Dear Friends in Christ,

If you have had anything like my experience driving around the diocese this fall, you may have wondered whether the "City of Bridges" shouldn't be re-named the "City of Detours." It isn't just the Squirrel Hill Tunnel and I-376; I seem to run into alternate routes everywhere. Very early on Sunday morning, as I was waiting in a long line of cars re-routed at exit 67, the words of the Prophet Isaiah came to mind with a slight revision: "Prepare in the wilderness a highway for our God: The crooked shall be made straight, the rough places plain- but the Parkway westbound shall remain closed." (40:3-4, sort of). 

I am grateful that God's highway is an entirely different matter. In fact, Isaiah implicitly contrasts with the famed "Royal Road" of King Darius This Persian emperor's road was a marvel of engineering – royal couriers could ride over 1600 miles in a week, and the highway was so well constructed that parts of it were still in use by the Romans centuries later. It was very much the road of an earthly king – a military road intended to improve commerce and keep subject peoples in line. The road may have been a source of glory and power for Darius and his successors, but for the poor and the oppressed, it was more likely an instrument of fear and humiliation.

The King's road Isaiah has in mind, however, is "a Highway for our God" who will use it to bring salvation, not brutal conquest. And this salvation, this power, will not set one people over another; rather "the glory of the Lord shall be revealed, and all flesh shall see it together." Over the next twenty-six chapters the prophet develops and announces a vision of universal reckoning, of judgment and mercy for all the nations, through which a flood of humanity will come to the recognition of their true purpose in life, will learn to glorify God and will become bearers of his grace and holiness.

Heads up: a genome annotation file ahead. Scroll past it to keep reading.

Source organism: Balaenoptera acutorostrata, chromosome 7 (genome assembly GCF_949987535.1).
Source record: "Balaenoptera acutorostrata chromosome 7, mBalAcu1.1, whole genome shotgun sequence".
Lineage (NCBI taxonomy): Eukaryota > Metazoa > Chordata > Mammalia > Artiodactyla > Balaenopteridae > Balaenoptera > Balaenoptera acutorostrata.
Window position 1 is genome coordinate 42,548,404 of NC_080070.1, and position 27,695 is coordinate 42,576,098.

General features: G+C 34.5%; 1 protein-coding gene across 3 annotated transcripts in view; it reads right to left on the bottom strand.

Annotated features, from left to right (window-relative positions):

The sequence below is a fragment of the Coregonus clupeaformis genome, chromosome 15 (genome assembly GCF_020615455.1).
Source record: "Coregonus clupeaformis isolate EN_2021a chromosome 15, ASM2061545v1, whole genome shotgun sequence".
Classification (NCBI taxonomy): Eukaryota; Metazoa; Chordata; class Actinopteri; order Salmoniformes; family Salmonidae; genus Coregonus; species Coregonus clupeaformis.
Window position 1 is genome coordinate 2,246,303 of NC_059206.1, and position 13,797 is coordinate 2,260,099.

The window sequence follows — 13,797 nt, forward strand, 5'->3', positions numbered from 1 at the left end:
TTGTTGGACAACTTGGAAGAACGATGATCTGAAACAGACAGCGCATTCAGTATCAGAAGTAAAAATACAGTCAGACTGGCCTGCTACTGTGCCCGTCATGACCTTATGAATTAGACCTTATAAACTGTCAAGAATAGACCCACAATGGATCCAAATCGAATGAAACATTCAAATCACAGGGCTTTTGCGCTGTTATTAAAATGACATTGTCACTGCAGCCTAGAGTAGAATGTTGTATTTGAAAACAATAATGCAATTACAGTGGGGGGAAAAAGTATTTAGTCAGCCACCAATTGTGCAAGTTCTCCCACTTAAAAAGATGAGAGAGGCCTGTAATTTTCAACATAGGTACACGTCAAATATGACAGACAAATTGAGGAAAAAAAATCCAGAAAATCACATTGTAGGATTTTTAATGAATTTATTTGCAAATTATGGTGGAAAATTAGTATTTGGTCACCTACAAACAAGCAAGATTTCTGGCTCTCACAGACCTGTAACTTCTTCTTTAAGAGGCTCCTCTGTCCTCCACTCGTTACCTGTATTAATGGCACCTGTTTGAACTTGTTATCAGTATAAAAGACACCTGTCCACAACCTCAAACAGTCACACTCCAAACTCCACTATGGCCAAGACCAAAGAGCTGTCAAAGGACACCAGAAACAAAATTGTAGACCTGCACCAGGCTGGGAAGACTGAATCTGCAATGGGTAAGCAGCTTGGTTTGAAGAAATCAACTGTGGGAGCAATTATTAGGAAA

It never ceases to amaze me that God should reveal and enact this Royal Road through some very dark detours and shabby pathways in this world. The holy family stumbles toward Bethlehem to be registered under the power of another king; the child is born in a barn, then bundled up and run off to Egypt for fear of Herod, His nervous parents looking over their shoulders the whole way. This road, announced by John the Baptist in the wilderness, runs through Galilee, past a shameful corner of Samaria, through Jericho to Jerusalem. It culminates in the hard path to Calvary, and is completed on the road that leads from the beach in John 21, where Jesus meets his friends after the Resurrection and says to them, "Follow me." 

Let us all look for this road in this Advent season, or better yet, assume we are on it, and invite others to join us. Millions would love to find it and do not even know it exists. We can begin by praying for, and offering what help we can, to the refugees from Syria and the Middle East whose numbers are now well over a million, showing the character of our loving and merciful King even in so small a thing as supporting our Mayor's efforts to extend the hand of our generous city and region. And let us also remember those in our own neighborhoods and families, who may be wandering in a maze of their own making, or who struggle with grief or addiction or illness or poverty, people who have assumed a certain level of hopelessness is just a part of life. The Royal Road is meant for them, but how will they find it unless we take the trouble to stop, and offer our hand, and gently point the way? 

This comes with my heartfelt blessings and prayers that, as we together walk the Royal Road this Advent, we all may be more deeply prepared in heart and mind to adore and serve our Lord in this life, so that in the last day, we may, without shame or fear, rejoice to behold His appearing.

Faithfully your bishop,
   
(The Rt. Rev.) Dorsey W.M. McConnell, D.D.

December 9, 2015